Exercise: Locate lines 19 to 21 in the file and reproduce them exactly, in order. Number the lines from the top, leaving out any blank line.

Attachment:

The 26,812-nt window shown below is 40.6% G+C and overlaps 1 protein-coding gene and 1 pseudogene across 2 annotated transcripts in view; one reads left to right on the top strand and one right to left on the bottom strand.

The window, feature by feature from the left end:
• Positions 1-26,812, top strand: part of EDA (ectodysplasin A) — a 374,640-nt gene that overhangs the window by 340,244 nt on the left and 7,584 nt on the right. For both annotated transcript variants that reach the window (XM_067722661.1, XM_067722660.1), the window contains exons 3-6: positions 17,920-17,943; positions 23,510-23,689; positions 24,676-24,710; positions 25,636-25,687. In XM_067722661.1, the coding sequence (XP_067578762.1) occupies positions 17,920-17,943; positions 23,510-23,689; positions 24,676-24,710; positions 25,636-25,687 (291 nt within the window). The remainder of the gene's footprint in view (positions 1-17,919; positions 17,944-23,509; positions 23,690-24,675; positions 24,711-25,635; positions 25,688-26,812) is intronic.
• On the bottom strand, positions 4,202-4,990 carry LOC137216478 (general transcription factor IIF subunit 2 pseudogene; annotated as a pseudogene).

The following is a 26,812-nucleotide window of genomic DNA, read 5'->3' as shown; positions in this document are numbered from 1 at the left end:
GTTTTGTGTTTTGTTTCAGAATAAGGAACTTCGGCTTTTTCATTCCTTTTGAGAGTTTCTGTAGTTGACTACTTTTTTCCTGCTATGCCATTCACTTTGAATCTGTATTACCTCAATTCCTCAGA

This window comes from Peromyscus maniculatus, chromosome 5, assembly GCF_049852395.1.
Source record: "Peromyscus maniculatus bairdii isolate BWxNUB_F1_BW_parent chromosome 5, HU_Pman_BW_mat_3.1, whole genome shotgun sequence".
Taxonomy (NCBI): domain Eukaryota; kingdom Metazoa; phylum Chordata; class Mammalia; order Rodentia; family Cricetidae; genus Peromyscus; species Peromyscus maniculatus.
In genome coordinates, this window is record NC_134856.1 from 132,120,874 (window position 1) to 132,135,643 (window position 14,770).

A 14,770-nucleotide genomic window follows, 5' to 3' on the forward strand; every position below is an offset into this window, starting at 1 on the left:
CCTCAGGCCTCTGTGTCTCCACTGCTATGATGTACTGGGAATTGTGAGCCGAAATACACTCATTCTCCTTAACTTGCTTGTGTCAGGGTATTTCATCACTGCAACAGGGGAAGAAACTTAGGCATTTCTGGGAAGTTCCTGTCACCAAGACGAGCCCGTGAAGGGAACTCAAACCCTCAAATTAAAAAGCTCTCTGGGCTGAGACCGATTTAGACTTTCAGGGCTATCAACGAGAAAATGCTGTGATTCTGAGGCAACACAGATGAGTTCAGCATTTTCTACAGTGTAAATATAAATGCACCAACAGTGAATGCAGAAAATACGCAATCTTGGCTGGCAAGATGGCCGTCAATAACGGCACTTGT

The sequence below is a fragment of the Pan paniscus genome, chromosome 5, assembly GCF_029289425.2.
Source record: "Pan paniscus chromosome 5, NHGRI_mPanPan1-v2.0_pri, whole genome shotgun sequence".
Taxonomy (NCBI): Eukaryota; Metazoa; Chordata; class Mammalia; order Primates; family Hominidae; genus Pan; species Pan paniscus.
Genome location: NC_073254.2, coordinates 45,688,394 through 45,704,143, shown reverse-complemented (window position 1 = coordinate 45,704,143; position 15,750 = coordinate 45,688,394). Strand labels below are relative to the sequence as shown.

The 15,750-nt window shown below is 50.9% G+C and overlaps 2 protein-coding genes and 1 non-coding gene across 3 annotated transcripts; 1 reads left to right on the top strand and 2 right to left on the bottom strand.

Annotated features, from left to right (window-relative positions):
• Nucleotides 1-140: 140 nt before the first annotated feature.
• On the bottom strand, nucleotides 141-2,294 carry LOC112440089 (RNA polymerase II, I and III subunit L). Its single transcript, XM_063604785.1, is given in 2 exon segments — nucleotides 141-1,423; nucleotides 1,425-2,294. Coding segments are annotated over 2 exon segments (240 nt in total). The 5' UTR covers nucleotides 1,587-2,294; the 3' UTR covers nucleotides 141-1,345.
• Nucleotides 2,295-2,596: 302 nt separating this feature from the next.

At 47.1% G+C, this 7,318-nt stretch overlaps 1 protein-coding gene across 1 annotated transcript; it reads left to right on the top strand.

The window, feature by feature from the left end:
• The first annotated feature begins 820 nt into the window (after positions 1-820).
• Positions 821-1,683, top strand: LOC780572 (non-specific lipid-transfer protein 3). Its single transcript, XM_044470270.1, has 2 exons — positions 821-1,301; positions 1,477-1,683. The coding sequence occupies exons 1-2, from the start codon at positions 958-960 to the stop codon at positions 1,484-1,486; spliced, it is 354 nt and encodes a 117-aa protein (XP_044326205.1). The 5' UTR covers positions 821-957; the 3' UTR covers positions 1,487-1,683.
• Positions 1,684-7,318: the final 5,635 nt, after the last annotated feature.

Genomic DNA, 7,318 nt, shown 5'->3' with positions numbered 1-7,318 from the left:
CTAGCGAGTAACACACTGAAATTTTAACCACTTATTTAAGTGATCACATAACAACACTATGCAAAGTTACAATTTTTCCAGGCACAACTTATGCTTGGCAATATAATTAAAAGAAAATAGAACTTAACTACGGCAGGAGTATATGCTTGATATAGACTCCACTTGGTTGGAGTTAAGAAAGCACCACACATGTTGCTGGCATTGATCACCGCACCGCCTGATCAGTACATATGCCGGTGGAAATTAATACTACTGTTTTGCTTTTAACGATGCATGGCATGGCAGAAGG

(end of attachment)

• Nucleotides 1-140: 140 nt before the first annotated feature.
• On the bottom strand, nucleotides 141-2,294 carry LOC112440089 (RNA polymerase II, I and III subunit L). Its single transcript, XM_063604785.1, is given in 2 exon segments — nucleotides 141-1,423; nucleotides 1,425-2,294. Coding segments are annotated over 2 exon segments (240 nt in total). The 5' UTR covers nucleotides 1,587-2,294; the 3' UTR covers nucleotides 141-1,345.
• Nucleotides 2,295-2,596: 302 nt separating this feature from the next.